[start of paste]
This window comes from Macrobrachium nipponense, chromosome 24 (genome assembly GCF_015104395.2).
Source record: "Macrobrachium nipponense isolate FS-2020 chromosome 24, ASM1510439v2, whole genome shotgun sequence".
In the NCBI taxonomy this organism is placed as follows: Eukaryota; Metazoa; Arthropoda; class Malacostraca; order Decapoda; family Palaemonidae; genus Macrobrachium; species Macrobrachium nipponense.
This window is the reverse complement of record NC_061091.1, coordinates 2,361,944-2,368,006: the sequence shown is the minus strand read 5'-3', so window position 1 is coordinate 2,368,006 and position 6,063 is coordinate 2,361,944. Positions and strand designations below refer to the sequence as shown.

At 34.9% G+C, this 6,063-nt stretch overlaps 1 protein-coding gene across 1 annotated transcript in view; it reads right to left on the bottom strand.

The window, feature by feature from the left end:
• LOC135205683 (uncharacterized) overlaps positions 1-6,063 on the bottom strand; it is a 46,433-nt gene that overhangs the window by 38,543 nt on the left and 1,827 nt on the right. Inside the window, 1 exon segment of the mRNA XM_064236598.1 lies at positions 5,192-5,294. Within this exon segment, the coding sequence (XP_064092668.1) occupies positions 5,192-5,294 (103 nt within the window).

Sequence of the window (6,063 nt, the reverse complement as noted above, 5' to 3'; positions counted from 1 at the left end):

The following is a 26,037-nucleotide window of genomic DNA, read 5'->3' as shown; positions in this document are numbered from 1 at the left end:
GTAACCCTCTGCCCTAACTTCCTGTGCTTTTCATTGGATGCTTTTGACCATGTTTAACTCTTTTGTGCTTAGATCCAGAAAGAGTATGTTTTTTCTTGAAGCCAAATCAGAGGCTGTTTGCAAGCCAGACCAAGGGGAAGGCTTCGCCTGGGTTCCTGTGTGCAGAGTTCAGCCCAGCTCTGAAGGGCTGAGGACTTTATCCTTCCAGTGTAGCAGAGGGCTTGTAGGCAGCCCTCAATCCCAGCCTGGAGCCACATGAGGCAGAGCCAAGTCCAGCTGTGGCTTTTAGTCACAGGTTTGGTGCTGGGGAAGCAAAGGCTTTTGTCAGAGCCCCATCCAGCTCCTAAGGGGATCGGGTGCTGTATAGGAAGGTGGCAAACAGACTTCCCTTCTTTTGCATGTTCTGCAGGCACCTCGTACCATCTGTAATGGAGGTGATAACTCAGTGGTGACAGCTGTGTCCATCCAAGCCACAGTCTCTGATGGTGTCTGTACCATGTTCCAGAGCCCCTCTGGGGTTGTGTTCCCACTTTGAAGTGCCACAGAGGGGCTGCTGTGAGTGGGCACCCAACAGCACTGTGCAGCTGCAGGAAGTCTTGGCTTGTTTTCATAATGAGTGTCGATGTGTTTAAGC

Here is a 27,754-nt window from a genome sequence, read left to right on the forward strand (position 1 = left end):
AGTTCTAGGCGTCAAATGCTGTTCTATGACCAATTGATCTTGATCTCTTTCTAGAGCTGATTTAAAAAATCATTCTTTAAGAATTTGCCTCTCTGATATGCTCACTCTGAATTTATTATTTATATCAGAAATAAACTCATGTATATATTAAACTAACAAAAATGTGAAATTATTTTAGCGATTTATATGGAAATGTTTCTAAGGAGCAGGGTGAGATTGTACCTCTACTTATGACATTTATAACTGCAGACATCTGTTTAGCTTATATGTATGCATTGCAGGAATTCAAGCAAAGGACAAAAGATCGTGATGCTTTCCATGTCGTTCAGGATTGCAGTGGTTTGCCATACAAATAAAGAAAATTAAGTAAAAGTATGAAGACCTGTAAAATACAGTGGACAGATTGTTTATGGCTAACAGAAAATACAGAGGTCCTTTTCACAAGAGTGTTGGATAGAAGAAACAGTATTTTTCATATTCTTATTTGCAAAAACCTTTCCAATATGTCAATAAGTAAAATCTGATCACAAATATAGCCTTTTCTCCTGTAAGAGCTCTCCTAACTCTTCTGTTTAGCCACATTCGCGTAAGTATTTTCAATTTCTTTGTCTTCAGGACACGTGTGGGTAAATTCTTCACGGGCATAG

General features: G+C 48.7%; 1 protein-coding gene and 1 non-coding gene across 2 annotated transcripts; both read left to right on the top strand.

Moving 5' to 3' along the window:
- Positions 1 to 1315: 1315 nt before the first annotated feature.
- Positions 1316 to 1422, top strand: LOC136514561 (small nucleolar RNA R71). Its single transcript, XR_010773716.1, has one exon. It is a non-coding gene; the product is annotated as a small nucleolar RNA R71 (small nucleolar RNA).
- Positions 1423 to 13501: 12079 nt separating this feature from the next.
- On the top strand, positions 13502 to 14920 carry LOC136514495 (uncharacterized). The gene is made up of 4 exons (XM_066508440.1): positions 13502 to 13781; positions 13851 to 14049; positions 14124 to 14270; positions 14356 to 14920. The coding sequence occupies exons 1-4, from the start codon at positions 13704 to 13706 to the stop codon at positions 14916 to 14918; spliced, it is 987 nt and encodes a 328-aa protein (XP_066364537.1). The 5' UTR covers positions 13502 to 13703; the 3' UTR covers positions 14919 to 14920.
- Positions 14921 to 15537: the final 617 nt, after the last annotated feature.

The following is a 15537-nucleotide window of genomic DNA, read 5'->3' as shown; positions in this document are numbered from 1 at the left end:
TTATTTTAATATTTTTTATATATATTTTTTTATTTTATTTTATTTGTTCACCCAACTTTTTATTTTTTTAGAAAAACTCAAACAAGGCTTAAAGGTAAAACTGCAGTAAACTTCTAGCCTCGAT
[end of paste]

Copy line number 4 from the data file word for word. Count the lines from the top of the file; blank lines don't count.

This window is the reverse complement of record NC_061091.1, coordinates 2,361,944-2,368,006: the sequence shown is the minus strand read 5'-3', so window position 1 is coordinate 2,368,006 and position 6,063 is coordinate 2,361,944. Positions and strand designations below refer to the sequence as shown.